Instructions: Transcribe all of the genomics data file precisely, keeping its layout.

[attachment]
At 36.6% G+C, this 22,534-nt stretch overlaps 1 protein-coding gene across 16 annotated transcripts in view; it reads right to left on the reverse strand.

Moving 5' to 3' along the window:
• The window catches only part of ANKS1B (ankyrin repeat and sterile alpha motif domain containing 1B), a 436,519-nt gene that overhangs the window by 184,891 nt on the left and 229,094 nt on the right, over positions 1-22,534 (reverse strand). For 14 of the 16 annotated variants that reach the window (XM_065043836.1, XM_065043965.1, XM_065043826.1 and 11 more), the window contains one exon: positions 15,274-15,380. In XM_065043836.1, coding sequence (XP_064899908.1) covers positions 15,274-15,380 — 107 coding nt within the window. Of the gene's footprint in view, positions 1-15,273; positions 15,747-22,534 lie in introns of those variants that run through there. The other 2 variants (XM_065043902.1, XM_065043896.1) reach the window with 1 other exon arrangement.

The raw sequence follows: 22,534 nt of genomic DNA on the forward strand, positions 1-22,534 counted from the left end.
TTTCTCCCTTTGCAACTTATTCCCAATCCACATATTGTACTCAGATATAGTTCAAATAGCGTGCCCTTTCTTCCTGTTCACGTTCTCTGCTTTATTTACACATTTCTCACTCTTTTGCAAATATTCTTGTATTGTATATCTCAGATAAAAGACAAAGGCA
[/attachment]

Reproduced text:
At 36.6% G+C, this 22,534-nt stretch overlaps 1 protein-coding gene across 16 annotated transcripts in view; it reads right to left on the reverse strand.

Moving 5' to 3' along the window:
• The window catches only part of ANKS1B (ankyrin repeat and sterile alpha motif domain containing 1B), a 436,519-nt gene that overhangs the window by 184,891 nt on the left and 229,094 nt on the right, over positions 1-22,534 (reverse strand). For 14 of the 16 annotated variants that reach the window (XM_065043836.1, XM_065043965.1, XM_065043826.1 and 11 more), the window contains one exon: positions 15,274-15,380. In XM_065043836.1, coding sequence (XP_064899908.1) covers positions 15,274-15,380 — 107 coding nt within the window. Of the gene's footprint in view, positions 1-15,273; positions 15,747-22,534 lie in introns of those variants that run through there. The other 2 variants (XM_065043902.1, XM_065043896.1) reach the window with 1 other exon arrangement.

The raw sequence follows: 22,534 nt of genomic DNA on the forward strand, positions 1-22,534 counted from the left end.
TTTCTCCCTTTGCAACTTATTCCCAATCCACATATTGTACTCAGATATAGTTCAAATAGCGTGCCCTTTCTTCCTGTTCACGTTCTCTGCTTTATTTACACATTTCTCACTCTTTTGCAAATATTCTTGTATTGTATATCTCAGATAAAAGACAAAGGCA